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Jamie Dimon goes to Washington as mortgage settlement talks heat up

September 26, 2013|By Andrew Tangel

NEW YORK -- Even the "King of Wall Street" has to show his ID to security at the Justice Department.

Jamie Dimon, chairman and chief executive of JPMorgan Chase & Co., was photographed flashing his New York driver's license Thursday morning on his way to meet with U.S. Atty. Gen. Eric Holder to discuss possibly settling of a bunch of government investigations.

The nation's largest bank could pay anywhere from $3 billion to $11 billion to settle a range of federal and state probes, according to a person familiar with the negotiations who was not authorized to speak publicly.

The negotiations were fluid and the headline settlement amount could easily change if an agreement is reached, this person noted.

The investigations reportedly involve mortgage-backed securities, many of them stemming from troubled banks Bear Stearns and Washington Mutual that JPMorgan acquired during the financial crisis.

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Reports earlier this week indicated the U.S. attorney's office in Sacramento was preparing to file a civil case against JPMorgan. Subsequent reports said JPMorgan resumed settlement talks that would resolve not only that case but a number of continuing investigations.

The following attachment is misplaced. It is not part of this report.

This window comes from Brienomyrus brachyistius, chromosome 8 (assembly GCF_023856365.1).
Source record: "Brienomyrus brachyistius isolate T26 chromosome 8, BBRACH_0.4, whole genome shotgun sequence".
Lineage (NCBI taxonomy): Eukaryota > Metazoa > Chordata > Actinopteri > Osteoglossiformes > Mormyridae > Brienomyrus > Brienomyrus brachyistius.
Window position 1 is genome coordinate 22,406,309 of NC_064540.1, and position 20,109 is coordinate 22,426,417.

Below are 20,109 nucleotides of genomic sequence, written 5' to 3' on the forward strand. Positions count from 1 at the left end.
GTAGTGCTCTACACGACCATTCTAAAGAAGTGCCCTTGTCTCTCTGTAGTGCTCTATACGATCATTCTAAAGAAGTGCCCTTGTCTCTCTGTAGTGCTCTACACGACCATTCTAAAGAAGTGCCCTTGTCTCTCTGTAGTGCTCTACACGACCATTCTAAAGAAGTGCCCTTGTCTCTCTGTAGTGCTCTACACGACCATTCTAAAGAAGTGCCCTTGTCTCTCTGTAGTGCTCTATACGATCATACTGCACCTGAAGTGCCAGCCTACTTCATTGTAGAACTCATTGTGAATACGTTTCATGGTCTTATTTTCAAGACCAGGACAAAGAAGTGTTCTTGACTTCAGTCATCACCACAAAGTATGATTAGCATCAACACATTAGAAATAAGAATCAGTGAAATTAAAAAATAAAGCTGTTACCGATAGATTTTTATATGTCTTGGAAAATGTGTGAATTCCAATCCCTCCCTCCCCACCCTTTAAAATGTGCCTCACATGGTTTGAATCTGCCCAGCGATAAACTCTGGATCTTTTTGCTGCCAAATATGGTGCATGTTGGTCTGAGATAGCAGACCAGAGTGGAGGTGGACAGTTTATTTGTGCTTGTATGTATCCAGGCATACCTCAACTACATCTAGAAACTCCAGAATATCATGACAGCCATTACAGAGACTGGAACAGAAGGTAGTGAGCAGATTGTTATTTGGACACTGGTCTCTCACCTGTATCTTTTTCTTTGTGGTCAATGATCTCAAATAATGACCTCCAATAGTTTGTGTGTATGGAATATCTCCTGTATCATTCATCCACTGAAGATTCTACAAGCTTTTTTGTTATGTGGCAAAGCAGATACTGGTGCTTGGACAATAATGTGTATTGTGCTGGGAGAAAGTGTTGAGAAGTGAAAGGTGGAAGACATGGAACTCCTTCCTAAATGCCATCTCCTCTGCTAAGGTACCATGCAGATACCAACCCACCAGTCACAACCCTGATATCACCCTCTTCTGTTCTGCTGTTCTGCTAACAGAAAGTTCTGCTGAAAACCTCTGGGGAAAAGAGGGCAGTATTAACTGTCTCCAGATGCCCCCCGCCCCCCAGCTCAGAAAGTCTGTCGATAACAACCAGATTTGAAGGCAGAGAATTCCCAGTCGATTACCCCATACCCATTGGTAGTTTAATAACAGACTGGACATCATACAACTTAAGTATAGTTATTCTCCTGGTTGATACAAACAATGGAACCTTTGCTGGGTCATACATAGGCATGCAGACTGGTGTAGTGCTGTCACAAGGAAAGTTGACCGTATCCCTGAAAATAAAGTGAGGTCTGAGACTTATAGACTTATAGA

While JPMorgan's stock slumped Monday and Tuesday, shares were up slightly in early trading on Thursday. Shares rose 15 cents, or 0.3%, to $51.85; major U.S. stock indexes were also edging higher on Wall Street.

Even with JPMorgan forking over a massive sum, investors will likely welcome a resolution to the long-running government investigations, said Erik Oja, a banking analyst at S&P Capital IQ.

“The $11 billion could take out a lot of the government’s claims," Oja said. "That would go a long way to improving the certainty around JPMorgan Chase.”

Investors were also likely to shrug off a massive payout. The New York company has already set aside an undisclosed amount in reserves to pay for such legal costs, and analysts expect it to earn $23 billion for all of this year, Oja said.

"They'll survive," he said.


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